Body Armor and Lumbar Disc Herniation in Young Military Veterans: A Case Series

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Military Medicine


Introduction: Soldiers on the battlefield are affected by heavy body armor and excessive march load. It is well known, but the long-term effects of this extra weight on the musculoskeletal system of military veterans, specifically the lumbar spine, are unclear. In Iraq and Afghanistan, most body armors weighed over 33 pounds (15 kg). These armors were 3 times heavier than those used in Vietnam. Chiropractors at the Fargo VA Hospital are seeing more young veterans with non-traumatic lower back pain. This article presents a perspective on the impact of body armor weight and excessive carry load on lumbosacral disc herniation with radicular pain in military veterans.

Materials and methods: This study is a retrospective case series. We used a convenient sampling method. We selected the first 10 military veterans who came to a Fargo VA chiropractor in late fall 2023. Each veteran filled out a VA Form 10-5345 to give us permission to access their electronic health records. All 10 veterans also completed a survey. The survey asked about their active combat status, the type and weight of their body armor, how long they wore the armor each day, how much weight they carried, and their opinion on the cause of their lower back pain (service related or not). The Fargo VA does not require an institutional review board for a case series.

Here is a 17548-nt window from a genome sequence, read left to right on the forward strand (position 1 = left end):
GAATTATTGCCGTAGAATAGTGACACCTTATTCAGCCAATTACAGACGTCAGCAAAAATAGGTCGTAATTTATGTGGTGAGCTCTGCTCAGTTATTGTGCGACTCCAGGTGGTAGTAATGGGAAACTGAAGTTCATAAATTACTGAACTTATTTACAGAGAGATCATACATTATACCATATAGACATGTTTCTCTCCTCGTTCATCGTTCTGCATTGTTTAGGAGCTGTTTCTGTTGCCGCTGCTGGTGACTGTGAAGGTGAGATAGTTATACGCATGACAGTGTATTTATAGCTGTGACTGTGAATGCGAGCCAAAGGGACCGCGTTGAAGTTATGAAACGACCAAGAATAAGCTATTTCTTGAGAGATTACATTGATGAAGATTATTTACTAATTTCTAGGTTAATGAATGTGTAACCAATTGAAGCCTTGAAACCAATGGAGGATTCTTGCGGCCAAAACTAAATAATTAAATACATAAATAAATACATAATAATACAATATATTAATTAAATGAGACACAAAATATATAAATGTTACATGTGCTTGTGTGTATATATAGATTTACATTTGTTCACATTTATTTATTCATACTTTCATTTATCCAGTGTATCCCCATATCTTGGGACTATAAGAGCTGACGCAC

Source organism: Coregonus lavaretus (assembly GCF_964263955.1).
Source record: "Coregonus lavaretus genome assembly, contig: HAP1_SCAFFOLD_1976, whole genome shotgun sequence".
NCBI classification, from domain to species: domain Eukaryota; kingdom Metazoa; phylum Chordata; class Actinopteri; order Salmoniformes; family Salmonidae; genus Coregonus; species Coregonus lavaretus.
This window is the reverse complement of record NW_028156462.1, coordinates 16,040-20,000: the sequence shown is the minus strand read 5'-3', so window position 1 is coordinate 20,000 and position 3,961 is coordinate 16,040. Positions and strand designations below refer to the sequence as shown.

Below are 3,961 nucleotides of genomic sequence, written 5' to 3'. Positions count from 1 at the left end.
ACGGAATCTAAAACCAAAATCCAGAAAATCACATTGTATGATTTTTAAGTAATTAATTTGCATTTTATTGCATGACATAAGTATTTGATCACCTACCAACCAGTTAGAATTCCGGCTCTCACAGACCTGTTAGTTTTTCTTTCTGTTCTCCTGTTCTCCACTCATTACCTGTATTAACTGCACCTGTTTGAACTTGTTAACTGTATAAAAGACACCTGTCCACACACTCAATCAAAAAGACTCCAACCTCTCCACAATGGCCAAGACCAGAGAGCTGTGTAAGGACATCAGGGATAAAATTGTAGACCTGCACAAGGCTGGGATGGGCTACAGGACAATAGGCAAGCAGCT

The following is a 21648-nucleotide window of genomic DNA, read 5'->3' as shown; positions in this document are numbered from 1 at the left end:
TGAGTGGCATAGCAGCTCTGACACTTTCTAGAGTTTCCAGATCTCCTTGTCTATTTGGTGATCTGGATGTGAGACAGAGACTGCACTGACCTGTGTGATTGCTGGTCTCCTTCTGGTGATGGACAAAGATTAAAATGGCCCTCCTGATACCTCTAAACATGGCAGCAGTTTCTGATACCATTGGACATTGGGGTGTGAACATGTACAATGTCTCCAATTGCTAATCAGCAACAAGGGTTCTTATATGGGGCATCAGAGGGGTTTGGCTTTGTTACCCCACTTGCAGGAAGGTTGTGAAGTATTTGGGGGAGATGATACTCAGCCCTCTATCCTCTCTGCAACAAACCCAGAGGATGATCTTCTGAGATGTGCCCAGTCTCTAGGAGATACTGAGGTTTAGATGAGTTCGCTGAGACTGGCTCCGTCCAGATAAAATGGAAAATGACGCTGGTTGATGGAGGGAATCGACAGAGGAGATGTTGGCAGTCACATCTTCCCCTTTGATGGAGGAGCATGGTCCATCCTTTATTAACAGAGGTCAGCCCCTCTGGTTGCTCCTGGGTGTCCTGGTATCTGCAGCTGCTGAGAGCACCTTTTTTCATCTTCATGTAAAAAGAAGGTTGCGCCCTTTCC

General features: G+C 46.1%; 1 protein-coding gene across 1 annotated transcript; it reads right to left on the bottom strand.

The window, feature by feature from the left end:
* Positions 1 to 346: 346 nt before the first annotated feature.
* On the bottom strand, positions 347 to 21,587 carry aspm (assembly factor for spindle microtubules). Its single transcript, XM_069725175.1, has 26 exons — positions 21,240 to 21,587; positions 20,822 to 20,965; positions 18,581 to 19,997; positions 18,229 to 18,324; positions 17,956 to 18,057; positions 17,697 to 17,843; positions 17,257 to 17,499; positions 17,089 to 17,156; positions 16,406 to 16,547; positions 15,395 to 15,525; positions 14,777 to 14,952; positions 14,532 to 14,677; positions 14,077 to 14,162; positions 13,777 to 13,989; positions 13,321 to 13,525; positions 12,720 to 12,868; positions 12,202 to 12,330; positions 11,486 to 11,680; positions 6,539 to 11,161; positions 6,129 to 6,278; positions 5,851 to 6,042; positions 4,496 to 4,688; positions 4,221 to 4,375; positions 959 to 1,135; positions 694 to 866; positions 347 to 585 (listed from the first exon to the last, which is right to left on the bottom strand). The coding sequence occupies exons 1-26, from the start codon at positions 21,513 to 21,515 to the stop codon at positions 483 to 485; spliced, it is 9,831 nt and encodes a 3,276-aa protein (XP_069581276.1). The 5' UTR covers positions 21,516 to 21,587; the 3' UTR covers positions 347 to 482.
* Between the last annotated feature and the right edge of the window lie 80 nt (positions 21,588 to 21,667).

Results: This study found that military veterans experience lower back pain at an average age of 35 years. This is at least 5 years earlier than non-service men. Lower back pain with disc herniation typically occurs at the L4-L5 and L5-S1 disc levels. All 10 veterans in the study believe that their lower back pain is related to their service. Sixty percent of the participants in the study have a service-connected disability because of back pain.

Conclusions: For military veterans, onset of lower back pain from a disc herniation at a young age may be linked to carrying heavy body armor and loads. However, the small sample size of this case series limits causal relationship inferences.



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